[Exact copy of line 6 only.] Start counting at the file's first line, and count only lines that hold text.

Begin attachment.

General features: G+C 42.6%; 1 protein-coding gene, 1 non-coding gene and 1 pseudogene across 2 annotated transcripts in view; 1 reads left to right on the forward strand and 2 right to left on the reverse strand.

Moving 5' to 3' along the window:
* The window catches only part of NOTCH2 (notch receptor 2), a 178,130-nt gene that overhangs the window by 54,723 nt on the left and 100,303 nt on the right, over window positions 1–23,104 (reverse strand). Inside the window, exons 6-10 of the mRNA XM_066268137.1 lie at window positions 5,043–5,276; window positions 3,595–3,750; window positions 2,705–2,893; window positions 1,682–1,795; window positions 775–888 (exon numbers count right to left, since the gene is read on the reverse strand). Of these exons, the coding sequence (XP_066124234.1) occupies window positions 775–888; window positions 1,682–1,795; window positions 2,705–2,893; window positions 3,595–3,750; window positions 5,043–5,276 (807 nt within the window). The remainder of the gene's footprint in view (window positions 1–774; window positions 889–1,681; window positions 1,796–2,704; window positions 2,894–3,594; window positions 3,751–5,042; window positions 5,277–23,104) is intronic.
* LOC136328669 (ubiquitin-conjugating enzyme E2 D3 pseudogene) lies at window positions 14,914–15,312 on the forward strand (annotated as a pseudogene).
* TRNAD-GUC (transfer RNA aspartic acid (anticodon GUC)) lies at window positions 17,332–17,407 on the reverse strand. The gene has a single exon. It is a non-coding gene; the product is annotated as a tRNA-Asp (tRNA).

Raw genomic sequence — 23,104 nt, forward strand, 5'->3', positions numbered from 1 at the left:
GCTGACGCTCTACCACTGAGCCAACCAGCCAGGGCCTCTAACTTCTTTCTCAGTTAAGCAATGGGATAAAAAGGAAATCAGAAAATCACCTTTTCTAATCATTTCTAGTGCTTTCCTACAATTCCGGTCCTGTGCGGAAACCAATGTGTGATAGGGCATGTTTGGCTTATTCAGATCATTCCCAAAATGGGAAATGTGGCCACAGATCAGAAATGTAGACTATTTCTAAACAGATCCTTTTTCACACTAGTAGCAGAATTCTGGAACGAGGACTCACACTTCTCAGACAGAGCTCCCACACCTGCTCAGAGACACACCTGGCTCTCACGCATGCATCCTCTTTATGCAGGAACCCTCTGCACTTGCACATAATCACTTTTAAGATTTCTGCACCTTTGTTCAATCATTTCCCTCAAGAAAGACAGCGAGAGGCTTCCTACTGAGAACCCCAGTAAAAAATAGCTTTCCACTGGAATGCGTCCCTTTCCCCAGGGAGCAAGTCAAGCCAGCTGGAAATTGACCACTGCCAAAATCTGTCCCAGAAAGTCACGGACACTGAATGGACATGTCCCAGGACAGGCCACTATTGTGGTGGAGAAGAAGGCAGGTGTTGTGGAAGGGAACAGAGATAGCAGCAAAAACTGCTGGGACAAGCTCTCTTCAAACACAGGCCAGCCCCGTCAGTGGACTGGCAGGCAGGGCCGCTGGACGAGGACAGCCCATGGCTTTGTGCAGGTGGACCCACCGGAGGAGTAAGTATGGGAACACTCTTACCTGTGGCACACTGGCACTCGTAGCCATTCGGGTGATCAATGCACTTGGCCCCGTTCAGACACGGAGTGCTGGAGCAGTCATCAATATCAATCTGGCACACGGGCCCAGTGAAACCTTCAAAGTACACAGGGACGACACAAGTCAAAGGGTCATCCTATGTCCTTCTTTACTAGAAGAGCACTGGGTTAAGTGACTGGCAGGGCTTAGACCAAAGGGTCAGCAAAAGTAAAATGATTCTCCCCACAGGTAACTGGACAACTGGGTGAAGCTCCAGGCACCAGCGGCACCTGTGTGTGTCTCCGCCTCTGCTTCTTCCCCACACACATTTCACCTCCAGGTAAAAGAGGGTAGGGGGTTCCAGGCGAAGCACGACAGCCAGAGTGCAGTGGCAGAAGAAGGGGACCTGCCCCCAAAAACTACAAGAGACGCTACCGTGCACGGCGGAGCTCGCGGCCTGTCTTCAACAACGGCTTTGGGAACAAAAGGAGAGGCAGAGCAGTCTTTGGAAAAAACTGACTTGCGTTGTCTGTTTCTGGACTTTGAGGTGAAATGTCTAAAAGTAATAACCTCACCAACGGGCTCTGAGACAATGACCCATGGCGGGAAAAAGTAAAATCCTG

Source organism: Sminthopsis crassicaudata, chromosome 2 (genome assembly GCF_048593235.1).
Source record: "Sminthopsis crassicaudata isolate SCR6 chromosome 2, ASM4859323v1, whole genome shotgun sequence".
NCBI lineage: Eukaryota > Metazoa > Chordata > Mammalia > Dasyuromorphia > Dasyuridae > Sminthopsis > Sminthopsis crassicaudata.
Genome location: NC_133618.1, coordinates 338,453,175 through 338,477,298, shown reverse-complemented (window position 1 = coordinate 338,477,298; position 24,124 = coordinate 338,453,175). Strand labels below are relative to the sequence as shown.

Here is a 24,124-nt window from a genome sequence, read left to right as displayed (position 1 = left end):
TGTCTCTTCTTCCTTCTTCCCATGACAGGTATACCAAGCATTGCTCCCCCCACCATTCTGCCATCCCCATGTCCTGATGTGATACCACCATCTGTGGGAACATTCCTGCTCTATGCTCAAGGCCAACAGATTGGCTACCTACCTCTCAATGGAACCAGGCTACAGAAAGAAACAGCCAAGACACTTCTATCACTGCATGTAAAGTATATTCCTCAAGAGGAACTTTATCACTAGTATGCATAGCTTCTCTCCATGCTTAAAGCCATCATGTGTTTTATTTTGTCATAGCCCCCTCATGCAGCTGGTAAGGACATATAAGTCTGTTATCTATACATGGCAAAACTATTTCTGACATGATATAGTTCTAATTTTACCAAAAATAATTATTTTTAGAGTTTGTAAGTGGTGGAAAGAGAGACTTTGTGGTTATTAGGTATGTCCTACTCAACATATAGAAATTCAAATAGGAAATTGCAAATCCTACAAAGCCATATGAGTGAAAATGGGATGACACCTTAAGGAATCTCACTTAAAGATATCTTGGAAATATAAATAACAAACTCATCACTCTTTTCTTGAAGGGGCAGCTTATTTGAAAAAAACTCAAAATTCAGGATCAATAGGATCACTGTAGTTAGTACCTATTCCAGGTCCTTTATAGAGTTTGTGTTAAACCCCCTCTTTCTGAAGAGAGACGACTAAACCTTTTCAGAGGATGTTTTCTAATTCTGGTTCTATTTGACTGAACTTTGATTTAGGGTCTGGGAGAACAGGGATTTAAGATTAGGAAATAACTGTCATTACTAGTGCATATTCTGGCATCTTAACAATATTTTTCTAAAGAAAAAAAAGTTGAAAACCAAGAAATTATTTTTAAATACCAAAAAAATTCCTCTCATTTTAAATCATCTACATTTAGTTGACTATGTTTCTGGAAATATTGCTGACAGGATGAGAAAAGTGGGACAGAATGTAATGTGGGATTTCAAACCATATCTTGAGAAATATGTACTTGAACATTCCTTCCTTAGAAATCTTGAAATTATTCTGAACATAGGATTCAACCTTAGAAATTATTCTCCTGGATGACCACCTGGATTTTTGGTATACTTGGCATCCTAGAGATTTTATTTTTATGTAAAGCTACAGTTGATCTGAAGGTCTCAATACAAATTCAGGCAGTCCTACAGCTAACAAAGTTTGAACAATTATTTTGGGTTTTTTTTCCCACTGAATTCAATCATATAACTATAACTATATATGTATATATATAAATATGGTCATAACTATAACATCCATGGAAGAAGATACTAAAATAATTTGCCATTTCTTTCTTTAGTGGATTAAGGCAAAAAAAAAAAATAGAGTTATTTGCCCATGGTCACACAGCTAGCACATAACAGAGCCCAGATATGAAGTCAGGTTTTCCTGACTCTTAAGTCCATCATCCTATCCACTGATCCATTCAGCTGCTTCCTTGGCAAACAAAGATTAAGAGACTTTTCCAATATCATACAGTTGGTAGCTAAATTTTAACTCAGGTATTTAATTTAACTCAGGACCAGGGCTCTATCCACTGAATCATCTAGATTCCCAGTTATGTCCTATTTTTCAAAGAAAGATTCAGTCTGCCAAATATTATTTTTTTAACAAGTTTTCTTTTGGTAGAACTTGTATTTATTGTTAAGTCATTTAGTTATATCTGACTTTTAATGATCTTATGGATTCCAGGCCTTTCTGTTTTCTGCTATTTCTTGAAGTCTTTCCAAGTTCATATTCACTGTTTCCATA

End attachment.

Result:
Raw genomic sequence — 23,104 nt, forward strand, 5'->3', positions numbered from 1 at the left: